by Subramanian Iyer
The main benefits of platform as a service are well established: reduced time to market, lower costs, and increased agility. However, deploying PaaS can rack up significant networking, migration, and service costs, as well as disrupt existing processes during deployment. It is important to understand these benefits in quantifiable detail.
Every organization has a tipping point at which deploying PaaS becomes more economical than deploying platform (middleware and database) technologies in-house. The accompanying graph indicates the inflection point for a sample organization in the third year of a PaaS deployment.
Companies can identify the inflection point, when the public model is more economical than the on-premises one, by examining costs and benefits in four areas: total cost of ownership (TCO), time to market, information asset lifecycle management, and agility of deployment. By focusing on these areas, organizations can get to their tipping point and procure a return on their investment faster.
Total Cost of Ownership
In an in-house deployment, platform and infrastructure costs can hit customers even before actual deployment, as they must purchase both licenses and hardware in advance. These licenses are usually perpetual and cause the software asset to remain on the account books even if the project is delayed, stalled, or scrapped. With in-house deployments, customers will also incur annual support costs.
By documenting the projected costs versus benefits of PaaS, organizational leaders can determine their inflection point for PaaS.”
In the cloud model, customers purchase no hardware. They can subscribe to platform services only when they need them and unsubscribe if the project is delayed. In addition, there is no permanent support cost, reducing overall liabilities.Time to Market
Rather than wait for their IT organizations to proceed through the software procurement and deployment process, companies that use PaaS can plow ahead. Studies by Oracle Insight indicate the time lag involved in provisioning non-PaaS environments slows a company’s ability to launch new digital business services, potentially costing it the first-mover advantage. Classic examples are in the banking and communications industries, where the inability to launch new schemes or products quickly can erode companies’ customer bases.Efficiency and Use of IT
PaaS deployments enable services while reducing the overhead of managing and maintaining information assets—as there are no assets—from the platform to the infrastructure, which the customer owns. Since the IT team has no physical assets to manage, it can focus on improving service delivery.Agility in Deployment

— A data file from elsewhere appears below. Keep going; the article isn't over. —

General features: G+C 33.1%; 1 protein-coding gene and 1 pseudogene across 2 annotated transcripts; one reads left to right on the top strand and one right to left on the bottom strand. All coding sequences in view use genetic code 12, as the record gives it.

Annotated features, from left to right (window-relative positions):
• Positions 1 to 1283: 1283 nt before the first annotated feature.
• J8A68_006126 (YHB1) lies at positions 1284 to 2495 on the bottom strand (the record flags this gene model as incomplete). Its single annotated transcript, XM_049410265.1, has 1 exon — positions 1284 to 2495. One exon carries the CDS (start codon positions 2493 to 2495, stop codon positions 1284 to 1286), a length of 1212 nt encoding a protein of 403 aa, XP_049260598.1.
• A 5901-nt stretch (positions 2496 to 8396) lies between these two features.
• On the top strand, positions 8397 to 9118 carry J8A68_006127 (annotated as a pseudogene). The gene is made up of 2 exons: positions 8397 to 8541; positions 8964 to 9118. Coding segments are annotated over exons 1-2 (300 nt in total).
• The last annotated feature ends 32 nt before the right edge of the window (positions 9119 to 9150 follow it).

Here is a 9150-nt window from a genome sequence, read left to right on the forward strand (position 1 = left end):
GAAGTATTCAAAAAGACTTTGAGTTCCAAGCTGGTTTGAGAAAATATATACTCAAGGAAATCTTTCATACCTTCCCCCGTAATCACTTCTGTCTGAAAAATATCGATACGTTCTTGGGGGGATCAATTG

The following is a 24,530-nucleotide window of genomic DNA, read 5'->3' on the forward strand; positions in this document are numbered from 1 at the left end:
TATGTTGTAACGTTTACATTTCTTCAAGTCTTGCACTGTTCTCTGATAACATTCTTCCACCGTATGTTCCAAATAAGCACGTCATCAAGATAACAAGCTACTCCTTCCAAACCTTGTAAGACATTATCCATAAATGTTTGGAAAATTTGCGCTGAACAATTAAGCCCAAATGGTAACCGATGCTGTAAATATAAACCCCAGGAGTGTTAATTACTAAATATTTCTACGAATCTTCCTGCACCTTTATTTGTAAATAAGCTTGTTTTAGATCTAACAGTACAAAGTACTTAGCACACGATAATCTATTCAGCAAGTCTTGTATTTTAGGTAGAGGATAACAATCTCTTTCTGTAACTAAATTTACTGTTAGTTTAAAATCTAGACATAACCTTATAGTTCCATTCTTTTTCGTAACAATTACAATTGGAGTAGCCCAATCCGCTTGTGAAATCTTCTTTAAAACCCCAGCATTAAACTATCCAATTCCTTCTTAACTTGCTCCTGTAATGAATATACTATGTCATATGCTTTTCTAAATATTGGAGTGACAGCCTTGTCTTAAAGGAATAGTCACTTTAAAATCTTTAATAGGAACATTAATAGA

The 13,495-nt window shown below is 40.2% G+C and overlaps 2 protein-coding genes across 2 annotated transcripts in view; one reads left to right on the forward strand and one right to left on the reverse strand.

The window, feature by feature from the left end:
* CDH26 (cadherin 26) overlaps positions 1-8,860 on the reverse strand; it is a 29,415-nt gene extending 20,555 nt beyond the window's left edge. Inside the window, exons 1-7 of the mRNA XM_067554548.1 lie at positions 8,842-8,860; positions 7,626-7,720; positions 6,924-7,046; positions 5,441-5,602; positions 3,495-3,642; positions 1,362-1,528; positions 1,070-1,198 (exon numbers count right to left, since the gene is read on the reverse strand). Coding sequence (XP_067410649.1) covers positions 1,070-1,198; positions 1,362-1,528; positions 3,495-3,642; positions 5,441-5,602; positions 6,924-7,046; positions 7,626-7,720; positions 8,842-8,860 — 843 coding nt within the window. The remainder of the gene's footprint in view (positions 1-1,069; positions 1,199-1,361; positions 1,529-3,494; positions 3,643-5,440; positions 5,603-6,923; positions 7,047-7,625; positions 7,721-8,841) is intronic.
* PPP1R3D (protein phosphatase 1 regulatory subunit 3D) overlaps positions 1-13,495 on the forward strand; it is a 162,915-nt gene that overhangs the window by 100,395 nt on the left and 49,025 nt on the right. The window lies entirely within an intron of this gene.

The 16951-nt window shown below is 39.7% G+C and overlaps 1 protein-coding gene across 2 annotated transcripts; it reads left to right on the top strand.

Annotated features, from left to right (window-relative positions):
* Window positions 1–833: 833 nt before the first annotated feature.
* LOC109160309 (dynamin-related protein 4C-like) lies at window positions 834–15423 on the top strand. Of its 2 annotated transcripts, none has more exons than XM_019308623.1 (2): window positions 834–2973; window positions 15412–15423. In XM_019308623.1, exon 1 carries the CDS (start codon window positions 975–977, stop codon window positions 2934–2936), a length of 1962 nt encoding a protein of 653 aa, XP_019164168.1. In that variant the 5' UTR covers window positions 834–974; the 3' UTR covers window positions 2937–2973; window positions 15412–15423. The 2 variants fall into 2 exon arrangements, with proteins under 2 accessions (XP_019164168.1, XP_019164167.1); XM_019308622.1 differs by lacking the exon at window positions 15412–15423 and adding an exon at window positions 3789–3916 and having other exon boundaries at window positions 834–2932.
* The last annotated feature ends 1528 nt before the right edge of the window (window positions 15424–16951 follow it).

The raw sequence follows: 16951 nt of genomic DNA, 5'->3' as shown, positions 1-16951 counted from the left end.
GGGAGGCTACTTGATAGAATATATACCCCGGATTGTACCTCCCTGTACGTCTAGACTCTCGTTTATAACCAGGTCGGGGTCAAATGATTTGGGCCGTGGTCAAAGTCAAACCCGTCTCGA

A PaaS environment abstracts applications away from the infrastructure platform and reduces management and procurement complexity. The cloud architecture is common, allowing for repeatability and faster deployments. This model allows IT organizations to be more agile, and to keep pace with business needs while reducing risks through simplification and standardization. IT should ensure the service catalog is easy to use and allows for business units to directly subscribe to a PaaS solution based on their requirements.The Inflection Point
So how do we calculate the inflection point for a PaaS deployment? We return to the costs and benefits.
Let’s look at standard costs first. These include the sunk cost for facilities, the cost of building out infrastructure, and the costs of maintaining the infrastructure and platform. Many organizations allocate budget by project and they size for peak workloads, thus increasing their spending on infrastructure, floor space, and people.
In a PaaS model, the incremental cost of adding a service ends up being much lower, as the new service extends the existing environment, leveraging past investments. If the organization already has a private cloud, then the argument is mainly about the investments made in the platform software and the availability of resources to manage the environment.
To begin looking at the inflection point, refer to the chart below and total up the numbers for a five-year period.
Calculating business benefits is a little more complex. A useful template takes into account KPIs that directly impact the revenues of the company.
Once the TCO and business benefits are worked out, a weighted average that depends on the criticality of the business requirement lets the organization work out where the inflection point would be and therefore what the right deployment methodology would be for that environment.
Deploying PaaS has obvious advantages over both on-premises and infrastructure as a service deployments. A cost-benefit analysis provides organizations with clear guidelines on which approach would work better for them in the long run.
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